Costing only a few dollars a clicker is a worthwhile addition to your dog training tool kit. By using one your dog will be able to make associations faster and that means learning important commands with less hassle and time wasted.

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11 Health Benefits of Owning a Dog

11 Health Benefits of Owning a Dog

Here’s a fun fact: dog owners tend to have lower cholesterol, lower triglycerides, and better moods compared to the average person. It might be hard to believe, but it’s true. If you want to learn about more ways owning a dog can be beneficial to your health, then keep reading.

Reduced Heart Disease Risk

An estimated 600,000 people die each year from heart disease in the United States. There are many risk factors, including lack of exercise, poor diet, and more. One way that a dog can reduce your heart disease risk is by encouraging you to exercise. The American Heart Association released a report which showed a clear connection between owning a dog and reduced incidences of heart disease. Long story short: if you want to protect your heart, then buy a dog.

 

Build Stronger Bones

When was the last time you got off the couch and put weight on your legs? If you’re like most people, you probably don’t get enough exercise. Unfortunately, this can make your bones brittle and weak, especially if you’re older. Each time that you walk or jog with your dog, you’re strengthening your bones.

Reduced Allergy Risk (in Infants)

It’s a well-known phenomenon that infants who grow up around pets have lower chance of developing pet allergies later in life. As a matter of fact, they’re up to 77% less likely to have pet allergies, which is huge. When infants get exposed to pet allergens early in life, their bodies develop antibodies for it. So, by the time they get older, these allergens no longer affect them.

 

Lower Cholesterol

Cholesterol is one of the biggest risk factors for heart attacks and strokes. The higher your cholesterol, the more likely you are to suffer from these terrible diseases. But did you know that owning a dog can lower your cholesterol, thus, lowering your risk? The evidence suggests that owning a dog makes people more likely to exercise. And exercise can be quite effective at lowering cholesterol.

Better Mood

Are you so entrapped by the struggles of everyday life that you’ve forgotten how to smile? Don’t worry- it happens to all of us. A great way to boost serotonin levels in the brain is to own a dog. Spending as little as 15 minutes a day petting and playing with your dog is enough to fight depression and anxiety. This is one of the reasons why dogs are given to people with PTSD- it helps them cope emotionally.

 

Healthy Blood Pressure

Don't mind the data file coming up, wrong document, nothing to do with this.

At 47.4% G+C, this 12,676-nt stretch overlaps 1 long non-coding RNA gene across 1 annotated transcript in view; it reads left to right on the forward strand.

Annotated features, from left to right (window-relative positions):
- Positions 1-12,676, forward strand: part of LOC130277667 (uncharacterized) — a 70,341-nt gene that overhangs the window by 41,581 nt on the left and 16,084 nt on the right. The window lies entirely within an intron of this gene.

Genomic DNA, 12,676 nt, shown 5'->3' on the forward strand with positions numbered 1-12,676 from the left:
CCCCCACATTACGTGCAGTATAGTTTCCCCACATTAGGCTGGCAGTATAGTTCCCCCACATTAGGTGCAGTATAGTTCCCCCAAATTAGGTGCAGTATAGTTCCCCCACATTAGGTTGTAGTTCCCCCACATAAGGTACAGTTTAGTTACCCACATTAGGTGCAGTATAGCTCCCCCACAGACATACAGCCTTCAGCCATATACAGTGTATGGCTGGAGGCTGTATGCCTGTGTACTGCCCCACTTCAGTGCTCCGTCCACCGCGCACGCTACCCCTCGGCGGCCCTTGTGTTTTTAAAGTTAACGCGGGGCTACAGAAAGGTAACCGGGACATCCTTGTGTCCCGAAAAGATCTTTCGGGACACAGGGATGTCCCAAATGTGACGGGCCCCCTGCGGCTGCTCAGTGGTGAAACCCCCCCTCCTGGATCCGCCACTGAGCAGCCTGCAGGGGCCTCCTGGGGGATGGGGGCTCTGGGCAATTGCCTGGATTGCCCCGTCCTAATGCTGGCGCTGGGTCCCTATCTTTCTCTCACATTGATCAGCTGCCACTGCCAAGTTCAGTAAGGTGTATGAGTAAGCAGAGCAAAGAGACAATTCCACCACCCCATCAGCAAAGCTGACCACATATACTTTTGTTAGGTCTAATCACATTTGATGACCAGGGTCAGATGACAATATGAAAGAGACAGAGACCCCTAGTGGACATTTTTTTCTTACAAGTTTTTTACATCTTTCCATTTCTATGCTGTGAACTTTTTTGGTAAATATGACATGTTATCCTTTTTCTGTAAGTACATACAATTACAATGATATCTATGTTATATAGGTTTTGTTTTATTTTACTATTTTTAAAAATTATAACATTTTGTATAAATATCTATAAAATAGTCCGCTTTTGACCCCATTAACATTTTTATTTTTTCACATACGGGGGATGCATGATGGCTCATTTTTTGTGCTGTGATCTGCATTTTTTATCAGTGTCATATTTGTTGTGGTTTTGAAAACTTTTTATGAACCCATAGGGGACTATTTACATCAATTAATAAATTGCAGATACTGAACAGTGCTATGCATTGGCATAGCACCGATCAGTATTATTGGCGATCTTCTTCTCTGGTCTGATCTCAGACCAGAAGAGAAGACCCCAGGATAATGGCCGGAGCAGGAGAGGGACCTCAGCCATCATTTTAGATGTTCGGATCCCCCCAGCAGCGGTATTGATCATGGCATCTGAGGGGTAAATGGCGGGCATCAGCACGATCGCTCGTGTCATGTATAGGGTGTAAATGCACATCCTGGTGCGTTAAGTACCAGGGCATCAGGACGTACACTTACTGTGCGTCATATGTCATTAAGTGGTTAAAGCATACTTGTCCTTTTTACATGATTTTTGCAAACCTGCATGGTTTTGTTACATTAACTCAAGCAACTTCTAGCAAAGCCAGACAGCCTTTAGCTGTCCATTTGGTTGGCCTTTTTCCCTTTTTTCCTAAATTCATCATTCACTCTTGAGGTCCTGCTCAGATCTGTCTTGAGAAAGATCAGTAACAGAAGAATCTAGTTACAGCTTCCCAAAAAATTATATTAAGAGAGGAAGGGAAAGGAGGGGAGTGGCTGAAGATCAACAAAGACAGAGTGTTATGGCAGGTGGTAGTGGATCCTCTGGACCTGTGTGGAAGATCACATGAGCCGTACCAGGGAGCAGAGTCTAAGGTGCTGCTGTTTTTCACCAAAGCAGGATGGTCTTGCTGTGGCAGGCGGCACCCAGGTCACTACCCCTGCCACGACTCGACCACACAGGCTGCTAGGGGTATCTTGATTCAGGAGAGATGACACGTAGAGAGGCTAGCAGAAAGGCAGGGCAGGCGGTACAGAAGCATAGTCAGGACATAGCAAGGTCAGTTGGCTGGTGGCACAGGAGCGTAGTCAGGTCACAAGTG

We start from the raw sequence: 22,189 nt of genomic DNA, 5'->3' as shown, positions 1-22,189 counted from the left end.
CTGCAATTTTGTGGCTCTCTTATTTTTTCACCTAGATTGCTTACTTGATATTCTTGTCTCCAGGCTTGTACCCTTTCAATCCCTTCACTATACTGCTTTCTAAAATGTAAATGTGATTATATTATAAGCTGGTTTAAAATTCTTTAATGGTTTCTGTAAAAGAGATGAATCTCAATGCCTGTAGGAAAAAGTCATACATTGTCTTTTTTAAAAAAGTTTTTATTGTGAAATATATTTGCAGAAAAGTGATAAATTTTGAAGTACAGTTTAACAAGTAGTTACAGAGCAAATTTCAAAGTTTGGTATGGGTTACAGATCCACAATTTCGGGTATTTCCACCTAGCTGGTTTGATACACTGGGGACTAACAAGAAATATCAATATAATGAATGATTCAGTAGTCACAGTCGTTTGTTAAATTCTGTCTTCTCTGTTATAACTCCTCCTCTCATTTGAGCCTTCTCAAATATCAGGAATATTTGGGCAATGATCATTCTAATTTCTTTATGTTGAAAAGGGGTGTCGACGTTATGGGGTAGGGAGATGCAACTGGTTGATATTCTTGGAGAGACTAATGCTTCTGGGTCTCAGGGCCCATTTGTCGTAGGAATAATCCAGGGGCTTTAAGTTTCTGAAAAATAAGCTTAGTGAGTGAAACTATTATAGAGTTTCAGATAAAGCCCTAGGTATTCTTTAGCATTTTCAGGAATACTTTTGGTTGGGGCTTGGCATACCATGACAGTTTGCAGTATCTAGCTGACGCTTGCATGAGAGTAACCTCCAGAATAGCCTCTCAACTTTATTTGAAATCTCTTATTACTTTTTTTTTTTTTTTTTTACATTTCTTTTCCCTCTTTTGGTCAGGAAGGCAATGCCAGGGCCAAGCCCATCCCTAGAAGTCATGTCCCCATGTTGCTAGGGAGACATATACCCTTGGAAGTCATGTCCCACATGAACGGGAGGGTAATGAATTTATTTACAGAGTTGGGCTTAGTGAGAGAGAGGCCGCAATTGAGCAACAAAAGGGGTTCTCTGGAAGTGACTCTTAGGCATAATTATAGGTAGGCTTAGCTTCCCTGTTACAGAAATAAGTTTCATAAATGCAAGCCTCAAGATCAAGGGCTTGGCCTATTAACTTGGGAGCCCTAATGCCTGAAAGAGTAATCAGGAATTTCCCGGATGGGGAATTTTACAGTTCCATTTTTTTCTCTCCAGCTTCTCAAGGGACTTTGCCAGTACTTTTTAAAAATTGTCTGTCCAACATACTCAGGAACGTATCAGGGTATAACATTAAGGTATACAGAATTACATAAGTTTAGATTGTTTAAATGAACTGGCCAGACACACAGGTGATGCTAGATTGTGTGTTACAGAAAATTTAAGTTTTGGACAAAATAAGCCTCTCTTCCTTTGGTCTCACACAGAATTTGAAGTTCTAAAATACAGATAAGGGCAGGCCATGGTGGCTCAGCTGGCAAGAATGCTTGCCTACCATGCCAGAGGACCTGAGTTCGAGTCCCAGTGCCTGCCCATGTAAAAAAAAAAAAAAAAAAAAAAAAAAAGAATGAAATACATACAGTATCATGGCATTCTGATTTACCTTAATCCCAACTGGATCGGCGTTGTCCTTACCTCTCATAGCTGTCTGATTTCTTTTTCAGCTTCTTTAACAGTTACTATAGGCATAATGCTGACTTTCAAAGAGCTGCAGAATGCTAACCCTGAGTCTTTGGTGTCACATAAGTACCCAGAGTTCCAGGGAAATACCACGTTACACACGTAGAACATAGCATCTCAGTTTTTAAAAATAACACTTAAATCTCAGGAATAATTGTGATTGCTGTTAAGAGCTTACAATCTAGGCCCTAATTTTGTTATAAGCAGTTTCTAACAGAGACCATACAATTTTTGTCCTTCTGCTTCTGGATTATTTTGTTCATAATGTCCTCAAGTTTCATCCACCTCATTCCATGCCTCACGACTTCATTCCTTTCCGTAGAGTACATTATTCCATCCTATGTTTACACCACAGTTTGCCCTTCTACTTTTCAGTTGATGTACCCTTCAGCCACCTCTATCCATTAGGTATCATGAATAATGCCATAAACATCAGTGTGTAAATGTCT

You should aim for a blood pressure of about 120 over 80. That’s considered healthy. If it’s higher than this, then you’re at an increased risk of cardiovascular disease. Owning a dog can work wonders on your BP. Did you know that dogs can lower blood pressure better than some ACE inhibitors (Source: Buffalo.edu)? Think about it: would you rather pay thousands of dollars per year in blood pressure medication? Or buy a dog which is cheaper and works better? Most people would prefer the latter.

Dog Owners Get More Exercise

The average person doesn’t get nearly as much exercise as they should. This sets them up for disease later in life. The good thing about owning a dog is that you’ll be encouraged to get more exercise than the average person. And it’s not just a theory. Researchers from The Journal of Physical Activity and Health found that the average dog owner exercises about 2.5 hours longer than the average non-owner. Not only that, but researchers found that owners who walk their dogs walk close to 30% faster than people walking without dogs.

 

Get Rid of Headaches

Are you someone who constantly suffers from headaches? If so, you should consider owning a dog. Not only can owning a dog reduce the frequency of your headaches, but it can also reduce the severity. When you exercise with your pet, you not only help yourself- you help them too. Since dogs can suffer from headaches, running or walking with them can protect them from migraines. You basically kill two birds with one stone!

Dogs Can Sniff Out Cancer

While not all dogs can sniff out cancer, some can. It’s very impressive if you think about it. Some dogs have accurately sniffed out deadly forms of cancer including lung, prostate, colon, and breast cancer.

Fight Depression

Do you struggle with depression from time to time? If so, know that dogs can help fix the chemical imbalance in your brain. According to this study, dog ownership may be able to help fight depression in susceptible individuals. Another way that owning a dog can indirectly reduce your depression is through exercise. Whenever you walk or run with your dog, you’ll encourage the production of feel-good chemicals like dopamine, serotonin, and oxytocin in the brain.

 

Reduced Arthritis Pain

Unfortunately, there’s no “cure” for arthritis. However, there are exercises you can do- specifically, aerobic and range of motion exercises- than can reduce the pain. Some fun and playful range of motion/aerobic exercises you can do with your dog include throwing a frisbee, playing catch with a tennis ball, or going for jog.

As you can see, there are a variety of health benefits associated with owning a dog. From lower cholesterol to decreased stress and more, the benefits are many. If you don’t own a dog, consider buying one. You may feel better physical and mentally afterwards.